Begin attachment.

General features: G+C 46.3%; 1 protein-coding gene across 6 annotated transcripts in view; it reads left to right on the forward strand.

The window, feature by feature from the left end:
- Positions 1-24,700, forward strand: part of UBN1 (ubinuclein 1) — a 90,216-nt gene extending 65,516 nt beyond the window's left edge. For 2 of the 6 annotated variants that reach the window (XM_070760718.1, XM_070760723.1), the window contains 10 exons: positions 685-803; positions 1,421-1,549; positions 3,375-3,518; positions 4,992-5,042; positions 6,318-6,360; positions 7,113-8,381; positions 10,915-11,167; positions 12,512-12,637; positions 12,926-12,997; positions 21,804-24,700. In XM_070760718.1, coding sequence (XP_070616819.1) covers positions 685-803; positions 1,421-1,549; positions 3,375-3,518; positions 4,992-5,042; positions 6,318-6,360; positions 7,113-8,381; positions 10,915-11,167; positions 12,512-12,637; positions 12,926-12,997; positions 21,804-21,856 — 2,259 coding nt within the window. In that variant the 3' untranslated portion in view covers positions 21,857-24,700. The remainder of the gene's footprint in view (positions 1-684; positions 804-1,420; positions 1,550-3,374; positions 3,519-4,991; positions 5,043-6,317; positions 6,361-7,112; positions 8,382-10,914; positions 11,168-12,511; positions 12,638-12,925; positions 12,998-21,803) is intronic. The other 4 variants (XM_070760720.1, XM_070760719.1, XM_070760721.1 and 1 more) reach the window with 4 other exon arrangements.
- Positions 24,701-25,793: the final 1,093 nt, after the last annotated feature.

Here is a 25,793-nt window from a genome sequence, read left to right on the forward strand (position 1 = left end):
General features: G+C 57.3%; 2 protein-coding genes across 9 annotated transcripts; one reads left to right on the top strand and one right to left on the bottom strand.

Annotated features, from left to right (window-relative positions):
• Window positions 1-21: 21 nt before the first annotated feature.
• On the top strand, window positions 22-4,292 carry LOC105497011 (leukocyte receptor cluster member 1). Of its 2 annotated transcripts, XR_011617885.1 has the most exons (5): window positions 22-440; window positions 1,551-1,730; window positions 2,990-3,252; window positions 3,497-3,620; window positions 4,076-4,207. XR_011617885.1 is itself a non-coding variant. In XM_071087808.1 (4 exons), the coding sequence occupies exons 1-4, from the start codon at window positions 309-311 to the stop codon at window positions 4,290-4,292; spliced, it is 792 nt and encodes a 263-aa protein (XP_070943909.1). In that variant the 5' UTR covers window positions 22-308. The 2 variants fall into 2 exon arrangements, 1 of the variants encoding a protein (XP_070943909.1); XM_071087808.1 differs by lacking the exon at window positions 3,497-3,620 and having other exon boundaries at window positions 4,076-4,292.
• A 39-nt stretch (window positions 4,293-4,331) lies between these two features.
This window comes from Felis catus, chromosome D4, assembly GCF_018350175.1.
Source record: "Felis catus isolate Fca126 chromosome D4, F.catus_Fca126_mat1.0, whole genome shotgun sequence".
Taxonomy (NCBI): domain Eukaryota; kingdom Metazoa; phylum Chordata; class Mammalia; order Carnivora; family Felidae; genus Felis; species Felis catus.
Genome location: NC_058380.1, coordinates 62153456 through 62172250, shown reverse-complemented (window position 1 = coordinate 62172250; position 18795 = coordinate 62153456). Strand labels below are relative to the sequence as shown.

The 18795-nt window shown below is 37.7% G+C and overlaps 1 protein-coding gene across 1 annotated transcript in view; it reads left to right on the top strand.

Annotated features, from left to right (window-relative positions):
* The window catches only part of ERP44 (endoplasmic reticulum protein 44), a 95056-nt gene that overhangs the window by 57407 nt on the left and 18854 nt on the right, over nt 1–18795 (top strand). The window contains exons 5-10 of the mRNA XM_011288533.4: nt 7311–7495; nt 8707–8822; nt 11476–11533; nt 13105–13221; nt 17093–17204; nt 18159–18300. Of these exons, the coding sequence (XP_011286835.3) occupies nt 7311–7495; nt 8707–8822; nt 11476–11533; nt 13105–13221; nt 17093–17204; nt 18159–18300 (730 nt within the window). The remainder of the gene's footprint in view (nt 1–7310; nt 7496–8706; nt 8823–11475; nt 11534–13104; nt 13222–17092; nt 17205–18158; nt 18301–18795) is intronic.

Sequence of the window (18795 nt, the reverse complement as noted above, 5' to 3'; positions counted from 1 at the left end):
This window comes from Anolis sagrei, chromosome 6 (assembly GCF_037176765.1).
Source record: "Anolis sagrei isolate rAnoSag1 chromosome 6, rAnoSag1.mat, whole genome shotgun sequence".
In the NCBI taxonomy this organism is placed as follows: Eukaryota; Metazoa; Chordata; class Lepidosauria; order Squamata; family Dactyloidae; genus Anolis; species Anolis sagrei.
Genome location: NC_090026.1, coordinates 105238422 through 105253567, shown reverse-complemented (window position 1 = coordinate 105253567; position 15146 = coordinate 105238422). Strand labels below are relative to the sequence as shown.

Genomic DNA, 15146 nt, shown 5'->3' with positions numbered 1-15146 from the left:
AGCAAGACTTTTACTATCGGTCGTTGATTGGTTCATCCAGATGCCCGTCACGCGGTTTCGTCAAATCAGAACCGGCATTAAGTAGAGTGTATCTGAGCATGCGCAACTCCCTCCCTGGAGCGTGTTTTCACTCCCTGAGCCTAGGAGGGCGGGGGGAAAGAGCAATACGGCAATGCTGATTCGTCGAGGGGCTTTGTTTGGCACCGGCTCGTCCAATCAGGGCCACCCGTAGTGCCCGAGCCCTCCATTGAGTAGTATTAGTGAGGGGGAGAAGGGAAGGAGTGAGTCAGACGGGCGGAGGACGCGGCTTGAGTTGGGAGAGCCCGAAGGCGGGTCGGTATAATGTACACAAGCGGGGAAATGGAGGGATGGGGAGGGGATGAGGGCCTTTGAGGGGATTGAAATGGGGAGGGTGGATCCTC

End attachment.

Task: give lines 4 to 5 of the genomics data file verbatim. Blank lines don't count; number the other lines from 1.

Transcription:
- Positions 24,701-25,793: the final 1,093 nt, after the last annotated feature.

Here is a 25,793-nt window from a genome sequence, read left to right on the forward strand (position 1 = left end):